Tort, Not Contract: An Argument for Reevaluating the Economic Loss Rule and Classifying Building Damage as “Other Property” When It Is Caused by Defective Construction Materials

J. Brandon Sieg

Introduction

The economic loss rule (ELR) precludes bringing a tort action for economic loss, such as lost profits, when the parties’ expectations are governed by a contract.  The thesis of this Note is that building damage caused by defective construction materials should not be considered economic loss under the ELR as it currently is in many states.  Instead, this damage should be recognized as property damage, notwithstanding the overarching construction contract.

Unlike product manufacturing, which places the manufacturer in the best position to guarantee the performance of its products, building construction relies on the cumulative effort of builders and designers, along with all their consultants and subcontractors, to erect a building.  Because the contractor and architect—the only parties likely to contract directly with the building owner—do not have an analogous ability to evaluate the quality of each construction material before incorporating it into the project, the ELR should not place the entire risk of product failure on their shoulders.  It should instead recognize that the architect and contractor are merely providing a service to the building owner to design and assemble the building from marketable products.  When one of these products fails and damages the rest of the building, the construction contract should not serve as an umbrella to conceptually unify the entire construction project into a single product.  Rather, the ELR should recognize that the defective construction material was the sole cause of the building owner’s loss.  In other words, the fact that a prime contractor warrants the quality of materials used in a project should not preclude the building owner from bringing a tort claim directly against the remote construction material manufacturer.  The prime contractor’s warranty may be valuable to the building owner, but it has no bearing on the manufacturer’s underlying duty to ensure that his product does not pose an unreasonable risk of harm to the owner’s other property—the rest of the building.


I.
The Construction Contract

Building construction often relies on a plethora of interrelated contracts, subcontracts, and sub-subcontracts, especially in the context of commercial construction projects. Despite this multitude of contracts, a building owner typically negotiates and contracts with only two distinct parties: (1) the architect, who is responsible for designing the project, and (2) the prime contractor, who is responsible for building the proposed design according to the architect’s drawings and specifications. Each of these parties subsequently delegates responsibility for design and construction through a series of subcontracts. It is therefore very unlikely that the building owner will ever have the opportunity, or knowledge required, to negotiate the risk of product failure directly with a construction material manufacturer, supplier, or product representative because those parties are so far removed.


II.
The Economic Loss Rule

The ELR distinguishes personal injury and property damage, which are recoverable in tort, from mere economic loss, which is recoverable only under the terms of a contract. Therefore, a contract action, such as breach of warranty, is the only way a building owner can recover damages that are classified as economic losses.  The following discussion traces the development of the ELR and begins to show how it fails to appreciate the practical realities of procuring construction materials and assembling them into a building.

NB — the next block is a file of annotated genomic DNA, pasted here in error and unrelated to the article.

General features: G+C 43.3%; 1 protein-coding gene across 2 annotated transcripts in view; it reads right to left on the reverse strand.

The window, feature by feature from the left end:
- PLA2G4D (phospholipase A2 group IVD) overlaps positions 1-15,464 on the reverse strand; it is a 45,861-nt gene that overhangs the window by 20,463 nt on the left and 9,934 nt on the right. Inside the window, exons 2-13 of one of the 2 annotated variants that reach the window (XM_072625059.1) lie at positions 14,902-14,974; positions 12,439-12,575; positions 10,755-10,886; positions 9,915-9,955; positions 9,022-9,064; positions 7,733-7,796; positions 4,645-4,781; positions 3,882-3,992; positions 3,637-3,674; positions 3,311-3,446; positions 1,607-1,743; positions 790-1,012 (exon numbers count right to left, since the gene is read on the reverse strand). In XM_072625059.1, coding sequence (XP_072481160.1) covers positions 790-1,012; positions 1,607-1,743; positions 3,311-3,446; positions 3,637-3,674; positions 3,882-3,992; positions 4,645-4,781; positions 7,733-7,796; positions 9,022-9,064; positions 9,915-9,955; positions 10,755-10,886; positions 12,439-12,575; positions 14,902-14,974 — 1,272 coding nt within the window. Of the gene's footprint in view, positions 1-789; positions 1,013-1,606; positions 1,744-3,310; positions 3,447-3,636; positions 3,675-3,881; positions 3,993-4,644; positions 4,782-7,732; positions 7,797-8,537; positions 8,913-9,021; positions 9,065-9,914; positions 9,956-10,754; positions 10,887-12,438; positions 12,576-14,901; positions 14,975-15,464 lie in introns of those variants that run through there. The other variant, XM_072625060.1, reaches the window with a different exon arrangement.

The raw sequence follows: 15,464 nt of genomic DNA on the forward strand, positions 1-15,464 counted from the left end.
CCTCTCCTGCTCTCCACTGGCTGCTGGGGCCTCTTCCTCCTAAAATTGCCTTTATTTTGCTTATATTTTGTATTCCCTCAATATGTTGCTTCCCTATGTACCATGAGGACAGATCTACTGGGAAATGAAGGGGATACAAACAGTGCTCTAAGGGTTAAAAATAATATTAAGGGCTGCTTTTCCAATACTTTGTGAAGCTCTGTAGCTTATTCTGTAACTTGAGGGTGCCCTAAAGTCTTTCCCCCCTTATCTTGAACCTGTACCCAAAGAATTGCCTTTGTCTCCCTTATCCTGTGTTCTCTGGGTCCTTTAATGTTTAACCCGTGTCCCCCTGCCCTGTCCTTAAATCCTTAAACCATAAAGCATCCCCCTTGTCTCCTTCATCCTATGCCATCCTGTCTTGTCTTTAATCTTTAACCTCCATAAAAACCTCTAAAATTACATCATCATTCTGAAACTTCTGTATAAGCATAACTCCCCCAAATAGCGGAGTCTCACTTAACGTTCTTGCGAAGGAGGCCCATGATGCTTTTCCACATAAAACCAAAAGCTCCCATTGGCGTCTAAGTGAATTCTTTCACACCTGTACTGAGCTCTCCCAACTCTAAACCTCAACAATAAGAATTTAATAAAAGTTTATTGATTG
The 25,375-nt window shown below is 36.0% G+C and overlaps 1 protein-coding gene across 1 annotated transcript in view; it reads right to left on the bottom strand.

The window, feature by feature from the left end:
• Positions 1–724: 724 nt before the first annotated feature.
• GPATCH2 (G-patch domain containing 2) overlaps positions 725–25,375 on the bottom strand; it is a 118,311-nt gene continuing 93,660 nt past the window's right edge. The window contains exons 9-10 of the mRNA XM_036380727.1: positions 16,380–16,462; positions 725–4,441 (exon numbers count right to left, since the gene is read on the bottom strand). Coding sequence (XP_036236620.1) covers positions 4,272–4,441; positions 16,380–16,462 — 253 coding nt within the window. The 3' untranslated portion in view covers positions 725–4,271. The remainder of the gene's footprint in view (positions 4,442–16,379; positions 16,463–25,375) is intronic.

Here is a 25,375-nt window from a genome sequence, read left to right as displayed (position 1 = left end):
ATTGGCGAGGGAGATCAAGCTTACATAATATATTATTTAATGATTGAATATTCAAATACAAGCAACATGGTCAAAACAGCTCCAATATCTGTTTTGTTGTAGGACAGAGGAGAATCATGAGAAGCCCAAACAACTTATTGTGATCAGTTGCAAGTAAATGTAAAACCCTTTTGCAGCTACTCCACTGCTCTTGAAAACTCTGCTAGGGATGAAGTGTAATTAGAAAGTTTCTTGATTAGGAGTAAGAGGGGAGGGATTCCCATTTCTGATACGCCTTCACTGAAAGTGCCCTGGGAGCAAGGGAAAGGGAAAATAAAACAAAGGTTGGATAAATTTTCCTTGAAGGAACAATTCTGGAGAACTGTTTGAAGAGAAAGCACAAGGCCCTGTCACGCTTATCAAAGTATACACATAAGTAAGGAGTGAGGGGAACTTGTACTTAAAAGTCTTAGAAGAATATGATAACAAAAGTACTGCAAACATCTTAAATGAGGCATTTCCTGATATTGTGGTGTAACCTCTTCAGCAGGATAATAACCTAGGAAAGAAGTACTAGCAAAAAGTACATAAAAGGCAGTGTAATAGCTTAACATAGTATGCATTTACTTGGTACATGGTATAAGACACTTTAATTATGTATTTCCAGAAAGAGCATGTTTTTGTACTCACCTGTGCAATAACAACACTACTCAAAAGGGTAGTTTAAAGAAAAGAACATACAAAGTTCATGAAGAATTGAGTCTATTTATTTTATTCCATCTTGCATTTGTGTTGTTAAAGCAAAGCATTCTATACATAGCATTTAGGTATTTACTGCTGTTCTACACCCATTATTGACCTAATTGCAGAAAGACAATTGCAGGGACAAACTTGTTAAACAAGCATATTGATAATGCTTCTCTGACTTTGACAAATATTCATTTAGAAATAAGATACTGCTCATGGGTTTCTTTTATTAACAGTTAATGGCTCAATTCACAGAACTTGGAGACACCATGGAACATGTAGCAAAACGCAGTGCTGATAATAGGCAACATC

A.     A. MacPherson v. Buick Motor Co.

MacPherson v. Buick Motor Co. established basic principles of modern products liability.1 The plaintiff, MacPherson, was ejected from his car and injured after one of the wheels collapsed. MacPherson sued Buick, the car’s manufacturer, for negligence arguing that Buick would have discovered the defect if it had adequately inspected the wheel. Because MacPherson purchased the car from an intermediate dealer, he lacked any contractual privity with Buick. The question therefore became whether a remote manufacturer owes downstream consumers any duty that would support such a tort claim.

The court held that because many products are dangerous if they are negligently made, a manufacturer has a duty to make its products carefully. Privity of contract does not limit this duty; “the source of the obligation [is] where it ought to be … in the law.”2 Although the court touched on the relevance of this products liability principle to property damage, its holding was limited to personal injury.3


B.     Seely v. White Motor Co.

Almost fifty years after MacPherson, the Supreme Court of California reconciled products liability with the warranty provisions of the Uniform Commercial Code in Seely v. White Motor Co.4 Seely, a trucker, purchased his truck through an intermediate dealer. The sales contract contained an express warranty by the manufacturer, White Motor Company (White). One day, as Seely drove his truck, the brakes gave out and the truck rolled over. Unlike in MacPherson, Seely did not suffer any personal injuries, but the Seely court extended the scope of Judge Cardozo’s MacPherson analysis by equating property damage with personal injury. Seely has therefore been understood to hold that the law of warranty trumps tort in the absence of personal injury or property damage. In other words, economic losses are governed by contract, not tort.


C.     East River Steamship Corp. v. Transamerica Delaval Inc.